Common sense says that you should take some basic precautions before dealing with a total stranger. If you’re letting them test drive the car DO NOT hand over the ignition keys before you are firmly sat in the passenger seat…
Insurance. Make sure their policy covers them for driving another car. It should be under the Third Party terms, but ask them to show it to you before the test drive. Better to be safe than sorry.
Make sure you get paid
If you are happy with the deal and agree on price, cash in hand is one way, but if it involves a money transfer the safest way is to make sure the funds have been cleared by your bank before handing over the car and keys.
A cheque is OK so long as it’s paid in, and cleared, before you wave them off.
Giving a receipt
This will not affect the buyer’s legal rights, but it does provide both parties with some proof of what is being bought – the car, mileage, registration etc – and for how much. Dated and signed by both parties it is evidence of an agreed sale/purchase.
You can easily download and print a form for this from the AA’s website by clicking on this link: https://bit.ly/2PsX3Ho
The job is never finished until the paperwork is done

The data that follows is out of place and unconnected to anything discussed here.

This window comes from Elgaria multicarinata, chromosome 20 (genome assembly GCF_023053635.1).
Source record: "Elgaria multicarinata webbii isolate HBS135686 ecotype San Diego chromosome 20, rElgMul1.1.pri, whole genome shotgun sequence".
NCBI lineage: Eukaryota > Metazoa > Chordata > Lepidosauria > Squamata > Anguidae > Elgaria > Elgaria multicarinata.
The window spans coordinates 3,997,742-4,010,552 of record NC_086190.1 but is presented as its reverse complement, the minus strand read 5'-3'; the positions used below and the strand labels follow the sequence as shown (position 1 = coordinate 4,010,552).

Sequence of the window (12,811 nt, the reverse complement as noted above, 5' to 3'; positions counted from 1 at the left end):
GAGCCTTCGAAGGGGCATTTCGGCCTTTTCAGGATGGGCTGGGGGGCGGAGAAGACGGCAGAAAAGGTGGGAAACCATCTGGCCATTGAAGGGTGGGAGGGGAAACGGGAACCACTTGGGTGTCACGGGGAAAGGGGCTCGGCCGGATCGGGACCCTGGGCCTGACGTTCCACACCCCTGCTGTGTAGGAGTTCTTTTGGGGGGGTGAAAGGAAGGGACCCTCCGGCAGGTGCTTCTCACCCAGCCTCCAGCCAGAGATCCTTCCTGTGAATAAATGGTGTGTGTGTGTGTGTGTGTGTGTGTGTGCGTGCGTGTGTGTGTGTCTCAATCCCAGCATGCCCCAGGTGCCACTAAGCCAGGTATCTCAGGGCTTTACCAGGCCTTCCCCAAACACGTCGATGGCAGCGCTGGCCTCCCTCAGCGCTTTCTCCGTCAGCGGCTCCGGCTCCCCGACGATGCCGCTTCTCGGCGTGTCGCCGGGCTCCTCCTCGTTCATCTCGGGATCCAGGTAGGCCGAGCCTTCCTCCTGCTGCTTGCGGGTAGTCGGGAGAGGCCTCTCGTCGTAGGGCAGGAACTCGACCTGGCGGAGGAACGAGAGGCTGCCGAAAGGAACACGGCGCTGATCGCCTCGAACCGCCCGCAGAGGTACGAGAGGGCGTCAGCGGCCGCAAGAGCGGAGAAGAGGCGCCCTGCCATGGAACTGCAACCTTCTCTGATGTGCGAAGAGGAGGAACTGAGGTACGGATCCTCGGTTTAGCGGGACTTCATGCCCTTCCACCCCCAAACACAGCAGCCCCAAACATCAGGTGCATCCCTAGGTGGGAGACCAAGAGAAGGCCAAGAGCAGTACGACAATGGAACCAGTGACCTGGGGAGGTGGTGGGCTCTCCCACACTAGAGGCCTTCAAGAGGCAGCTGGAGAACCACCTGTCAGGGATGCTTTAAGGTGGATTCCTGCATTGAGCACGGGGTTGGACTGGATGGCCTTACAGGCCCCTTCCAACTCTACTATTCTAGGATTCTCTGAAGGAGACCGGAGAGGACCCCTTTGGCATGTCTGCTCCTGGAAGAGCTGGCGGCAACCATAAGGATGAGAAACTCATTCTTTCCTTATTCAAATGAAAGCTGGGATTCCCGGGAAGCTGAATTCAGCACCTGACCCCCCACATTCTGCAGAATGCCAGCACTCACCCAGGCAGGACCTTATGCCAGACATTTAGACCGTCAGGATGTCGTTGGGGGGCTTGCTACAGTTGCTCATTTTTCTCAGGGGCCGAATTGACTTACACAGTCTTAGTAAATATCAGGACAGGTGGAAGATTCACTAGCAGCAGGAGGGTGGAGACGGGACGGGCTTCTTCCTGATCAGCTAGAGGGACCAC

To inform the authorities that ownership of the car has changed hands you must let the DVLA know. The fastest way is online at its (excellent) website, but you should fill in the slip at the bottom of the V5 (logbook) form, where it says `new keeper’s details’, and give it to the buyer. Don’t give the whole document because you’ll need the 11-digit reference number on the V5 to tell the DVLA.
It’s fairly obvious and simple, but if the DVLA doesn’t know the car has a new owner, any future traffic fine they get will be landing on your doormat! You’ll also get a refund on any full months of road tax left.
Tell your insurer and/or warranty provider
Your insurer should send a refund for the balance of the policy – minus any admin fee – and the same applies to a warranty you may have paid for.